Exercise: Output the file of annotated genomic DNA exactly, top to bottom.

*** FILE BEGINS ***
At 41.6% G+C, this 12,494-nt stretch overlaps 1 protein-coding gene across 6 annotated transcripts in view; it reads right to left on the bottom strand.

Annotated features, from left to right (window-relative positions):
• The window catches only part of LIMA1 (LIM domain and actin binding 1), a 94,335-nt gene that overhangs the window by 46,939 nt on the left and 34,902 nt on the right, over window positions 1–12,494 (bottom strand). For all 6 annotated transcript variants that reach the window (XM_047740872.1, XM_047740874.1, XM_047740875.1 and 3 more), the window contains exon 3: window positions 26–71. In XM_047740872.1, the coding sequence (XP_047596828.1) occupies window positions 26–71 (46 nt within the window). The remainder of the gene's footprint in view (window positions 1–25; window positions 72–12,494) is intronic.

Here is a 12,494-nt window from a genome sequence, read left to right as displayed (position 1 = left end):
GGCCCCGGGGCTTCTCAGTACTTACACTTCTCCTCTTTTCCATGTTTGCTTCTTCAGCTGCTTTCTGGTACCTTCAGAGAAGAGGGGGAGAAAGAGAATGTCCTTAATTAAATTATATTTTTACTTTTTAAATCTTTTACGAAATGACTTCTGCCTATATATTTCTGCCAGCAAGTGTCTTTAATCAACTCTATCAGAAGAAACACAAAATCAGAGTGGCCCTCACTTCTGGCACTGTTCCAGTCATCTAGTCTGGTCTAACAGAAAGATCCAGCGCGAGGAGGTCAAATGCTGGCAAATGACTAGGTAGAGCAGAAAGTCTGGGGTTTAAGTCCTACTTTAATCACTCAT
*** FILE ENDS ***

At 41.6% G+C, this 12,494-nt stretch overlaps 1 protein-coding gene across 6 annotated transcripts in view; it reads right to left on the bottom strand.

Annotated features, from left to right (window-relative positions):
• The window catches only part of LIMA1 (LIM domain and actin binding 1), a 94,335-nt gene that overhangs the window by 46,939 nt on the left and 34,902 nt on the right, over window positions 1–12,494 (bottom strand). For all 6 annotated transcript variants that reach the window (XM_047740872.1, XM_047740874.1, XM_047740875.1 and 3 more), the window contains exon 3: window positions 26–71. In XM_047740872.1, the coding sequence (XP_047596828.1) occupies window positions 26–71 (46 nt within the window). The remainder of the gene's footprint in view (window positions 1–25; window positions 72–12,494) is intronic.

Here is a 12,494-nt window from a genome sequence, read left to right as displayed (position 1 = left end):
GGCCCCGGGGCTTCTCAGTACTTACACTTCTCCTCTTTTCCATGTTTGCTTCTTCAGCTGCTTTCTGGTACCTTCAGAGAAGAGGGGGAGAAAGAGAATGTCCTTAATTAAATTATATTTTTACTTTTTAAATCTTTTACGAAATGACTTCTGCCTATATATTTCTGCCAGCAAGTGTCTTTAATCAACTCTATCAGAAGAAACACAAAATCAGAGTGGCCCTCACTTCTGGCACTGTTCCAGTCATCTAGTCTGGTCTAACAGAAAGATCCAGCGCGAGGAGGTCAAATGCTGGCAAATGACTAGGTAGAGCAGAAAGTCTGGGGTTTAAGTCCTACTTTAATCACTCAT